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Last updated: October 22, 2013 5:13 pm
Peter Gabriel has every reason to feel nostalgic about So. The 1986 album was the ex-Genesis leader’s solo breakthrough, the moment one of prog rock’s most inventive performers refashioned himself for the MTV age. In its own less politically charged way, it was as fruitful a collaborative achievement as Paul Simon’s Graceland, which came out three months later.
Now Gabriel has decided to revisit So : it is the centrepiece of his current “Back to Front” world tour. The highly skilled session musicians who played on So’s 1987 tour have been reassembled: multi-instrumentalist David Sancious, drummer Manu Katché, bassist Tony Levin and guitarist David Rhodes. Facets of the original staging have also returned, notably lights rigged up on cranes that were wheeled around the O2 Arena’s stage like sinister mechanical giraffes.
The evening was split into three sections. The first was an acoustic suite of songs, opening with a new number “Obut”, Gabriel sitting at a piano. The houselights were on over the entire venue, giving the atmosphere a curiously provisional feel, as though the show hadn’t started yet. But the effect made sense when the set switched from acoustic to electric midway through the proggy twists of “Family Snapshot”; suddenly the main lights were killed and the light show proper began, a neat coup de théâtre.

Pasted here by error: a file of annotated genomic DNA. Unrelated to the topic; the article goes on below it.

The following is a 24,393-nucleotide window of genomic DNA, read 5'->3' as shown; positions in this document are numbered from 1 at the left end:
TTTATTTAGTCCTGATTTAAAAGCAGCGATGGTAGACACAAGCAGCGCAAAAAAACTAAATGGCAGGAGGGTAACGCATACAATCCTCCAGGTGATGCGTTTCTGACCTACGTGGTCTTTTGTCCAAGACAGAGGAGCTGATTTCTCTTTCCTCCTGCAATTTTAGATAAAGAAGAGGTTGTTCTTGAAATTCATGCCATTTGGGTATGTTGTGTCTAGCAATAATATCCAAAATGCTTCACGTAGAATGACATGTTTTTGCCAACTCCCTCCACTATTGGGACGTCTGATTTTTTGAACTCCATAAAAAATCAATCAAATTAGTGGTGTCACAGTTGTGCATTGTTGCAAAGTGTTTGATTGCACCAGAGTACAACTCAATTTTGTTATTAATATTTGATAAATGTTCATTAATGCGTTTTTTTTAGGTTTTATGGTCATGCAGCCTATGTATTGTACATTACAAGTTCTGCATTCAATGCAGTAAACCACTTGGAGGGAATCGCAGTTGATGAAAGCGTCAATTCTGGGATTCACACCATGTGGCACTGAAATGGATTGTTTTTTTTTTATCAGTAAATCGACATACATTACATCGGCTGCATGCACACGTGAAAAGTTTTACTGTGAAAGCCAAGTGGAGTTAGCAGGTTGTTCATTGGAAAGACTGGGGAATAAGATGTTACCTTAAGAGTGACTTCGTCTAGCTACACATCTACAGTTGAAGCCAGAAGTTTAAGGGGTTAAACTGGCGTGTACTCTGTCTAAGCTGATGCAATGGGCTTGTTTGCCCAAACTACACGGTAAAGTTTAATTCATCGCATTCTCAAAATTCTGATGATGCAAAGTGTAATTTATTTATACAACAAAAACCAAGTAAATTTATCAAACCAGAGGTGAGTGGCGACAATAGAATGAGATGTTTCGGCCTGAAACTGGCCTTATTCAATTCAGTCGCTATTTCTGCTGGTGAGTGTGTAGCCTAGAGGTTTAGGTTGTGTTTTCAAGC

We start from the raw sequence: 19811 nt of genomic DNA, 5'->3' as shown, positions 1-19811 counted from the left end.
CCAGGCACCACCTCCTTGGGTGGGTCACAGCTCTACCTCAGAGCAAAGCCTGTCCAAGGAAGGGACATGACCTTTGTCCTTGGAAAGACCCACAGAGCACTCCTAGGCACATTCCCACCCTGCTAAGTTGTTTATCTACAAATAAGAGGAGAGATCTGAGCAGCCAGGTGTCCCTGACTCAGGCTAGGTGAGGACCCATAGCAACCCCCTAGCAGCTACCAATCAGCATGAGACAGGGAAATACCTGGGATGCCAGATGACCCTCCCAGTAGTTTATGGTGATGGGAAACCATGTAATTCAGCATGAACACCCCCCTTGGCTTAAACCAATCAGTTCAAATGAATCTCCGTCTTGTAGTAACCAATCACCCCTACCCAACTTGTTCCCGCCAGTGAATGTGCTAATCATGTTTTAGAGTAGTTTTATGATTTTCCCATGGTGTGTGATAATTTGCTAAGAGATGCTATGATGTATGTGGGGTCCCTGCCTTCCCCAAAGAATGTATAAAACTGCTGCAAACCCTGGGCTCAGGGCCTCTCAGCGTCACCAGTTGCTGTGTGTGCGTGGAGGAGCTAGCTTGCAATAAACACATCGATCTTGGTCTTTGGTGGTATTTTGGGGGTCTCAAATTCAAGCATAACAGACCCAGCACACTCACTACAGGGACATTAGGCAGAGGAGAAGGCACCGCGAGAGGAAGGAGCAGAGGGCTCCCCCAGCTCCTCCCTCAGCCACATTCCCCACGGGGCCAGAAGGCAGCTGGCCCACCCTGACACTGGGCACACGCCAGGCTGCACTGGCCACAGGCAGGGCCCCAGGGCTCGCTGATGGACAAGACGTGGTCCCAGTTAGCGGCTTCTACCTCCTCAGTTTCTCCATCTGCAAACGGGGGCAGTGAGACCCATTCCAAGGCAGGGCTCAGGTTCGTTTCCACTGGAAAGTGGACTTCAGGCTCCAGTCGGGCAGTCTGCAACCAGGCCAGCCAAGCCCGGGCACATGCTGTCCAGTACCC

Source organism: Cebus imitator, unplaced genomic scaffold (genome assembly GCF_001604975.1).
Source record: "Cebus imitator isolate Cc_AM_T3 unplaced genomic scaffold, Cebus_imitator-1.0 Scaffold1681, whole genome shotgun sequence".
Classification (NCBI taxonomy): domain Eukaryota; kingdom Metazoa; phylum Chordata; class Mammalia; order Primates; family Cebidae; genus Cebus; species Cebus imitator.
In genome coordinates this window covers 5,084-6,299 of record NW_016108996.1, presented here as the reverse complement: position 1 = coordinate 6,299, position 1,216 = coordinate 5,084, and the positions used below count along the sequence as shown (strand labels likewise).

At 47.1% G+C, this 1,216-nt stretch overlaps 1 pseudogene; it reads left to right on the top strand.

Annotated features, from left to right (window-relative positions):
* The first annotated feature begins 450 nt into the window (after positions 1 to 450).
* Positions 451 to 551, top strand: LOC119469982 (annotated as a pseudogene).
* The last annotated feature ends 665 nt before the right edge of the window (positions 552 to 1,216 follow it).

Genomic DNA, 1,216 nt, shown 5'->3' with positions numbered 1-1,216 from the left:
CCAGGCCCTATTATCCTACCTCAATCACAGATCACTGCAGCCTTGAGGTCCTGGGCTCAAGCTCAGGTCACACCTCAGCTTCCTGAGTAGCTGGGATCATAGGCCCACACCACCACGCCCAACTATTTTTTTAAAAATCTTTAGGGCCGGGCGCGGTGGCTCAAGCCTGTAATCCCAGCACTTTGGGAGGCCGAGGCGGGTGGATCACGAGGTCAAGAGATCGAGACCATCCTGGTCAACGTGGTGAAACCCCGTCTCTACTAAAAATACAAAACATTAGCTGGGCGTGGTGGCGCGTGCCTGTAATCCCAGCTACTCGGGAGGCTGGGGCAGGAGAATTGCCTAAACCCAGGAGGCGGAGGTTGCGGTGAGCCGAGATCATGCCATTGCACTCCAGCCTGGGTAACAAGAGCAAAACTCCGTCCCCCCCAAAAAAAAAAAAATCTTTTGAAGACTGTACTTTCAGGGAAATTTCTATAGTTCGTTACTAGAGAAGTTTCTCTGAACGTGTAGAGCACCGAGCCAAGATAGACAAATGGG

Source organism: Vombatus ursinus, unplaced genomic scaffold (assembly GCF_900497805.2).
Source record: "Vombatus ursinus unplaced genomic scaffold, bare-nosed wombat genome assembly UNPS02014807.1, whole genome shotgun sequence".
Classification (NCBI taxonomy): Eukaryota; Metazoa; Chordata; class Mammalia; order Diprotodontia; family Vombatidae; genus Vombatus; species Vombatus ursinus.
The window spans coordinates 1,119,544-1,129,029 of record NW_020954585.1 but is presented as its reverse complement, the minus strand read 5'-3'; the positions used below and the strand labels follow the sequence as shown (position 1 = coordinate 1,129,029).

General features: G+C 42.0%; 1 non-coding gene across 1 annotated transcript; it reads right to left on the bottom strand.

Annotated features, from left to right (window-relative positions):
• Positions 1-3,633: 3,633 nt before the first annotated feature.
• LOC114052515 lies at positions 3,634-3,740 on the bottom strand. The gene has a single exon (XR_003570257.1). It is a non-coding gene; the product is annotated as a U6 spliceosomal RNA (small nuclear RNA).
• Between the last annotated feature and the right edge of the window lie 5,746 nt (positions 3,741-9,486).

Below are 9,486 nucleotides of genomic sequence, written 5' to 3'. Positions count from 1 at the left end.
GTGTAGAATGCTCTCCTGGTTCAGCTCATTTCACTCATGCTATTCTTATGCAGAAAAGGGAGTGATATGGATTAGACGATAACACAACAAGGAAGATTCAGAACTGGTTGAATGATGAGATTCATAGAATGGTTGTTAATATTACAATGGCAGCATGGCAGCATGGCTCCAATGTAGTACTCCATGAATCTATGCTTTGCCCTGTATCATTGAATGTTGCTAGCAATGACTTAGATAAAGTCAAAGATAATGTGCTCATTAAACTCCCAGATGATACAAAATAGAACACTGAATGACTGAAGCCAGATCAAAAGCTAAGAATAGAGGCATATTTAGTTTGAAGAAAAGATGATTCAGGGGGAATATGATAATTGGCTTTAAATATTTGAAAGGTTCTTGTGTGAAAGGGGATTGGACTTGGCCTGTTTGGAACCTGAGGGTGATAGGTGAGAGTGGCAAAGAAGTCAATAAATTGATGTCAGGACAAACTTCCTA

Everything was monochrome until So. The musicians wore black, the spotlights were white. Gabriel wore a dark cagoule, his bald head, paunchy figure and capering stage antics giving him the impish look of a rogue merry monk. (“Dancing by intuition,” Sancious once called it.) Finally some colour: red light bathed the stage for So’s opening track “Red Rain”, followed by bright primary colours for “Sledgehammer”, whose vibrant funk bustle brought the entire venue to its feet for the first time.
Gabriel, 63, didn’t attempt the stage-diving routines of his younger days, when he would fling himself into the audience during “Lay Your Hands on Me”. But his voice was unaffected by age: the way he negotiated the flowing mood of “Don’t Give Up” as it moved between pop ballad and soul was masterly. The band’s musicianship was also impeccable. Yet I had the niggling sense of something missing.
There were no guests, although that wasn’t the problem. Backing singer Jennie Abrahamson was an able stand-in for Kate Bush on “Don’t Give Up” while Gabriel sang Youssou N’Dour’s part on “In Your Eyes” as though Wolof were his second language. What the show lacked was an updated perspective on the music.
Gabriel was inspired to revisit So by Brian Wilson’s 2002 comeback playing Pet Sounds. But compared to Wilson – or Paul Simon, who restaged Graceland last year – Gabriel has an uncomplicated relationship with his most celebrated record. It hasn’t been politically rehabilitated like Graceland , nor is it a peak from which he suffered a terrible fall like Wilson’s post-Pet Sounds breakdown.
His prime motive appears to be a mix of nostalgia and commerce (the show was being filmed for DVD release). Both impulses militated against any fresh take on So. “Mercy Street” summed it up. Gabriel lay prone on the floor, singing magnificently, the crane-lights nosing around him just as in the 1987 staging. But the visual impact was lost in the cavernous arena, draining atmosphere from the song. So should really have been played with a bold new spirit of adventure, not the old one.
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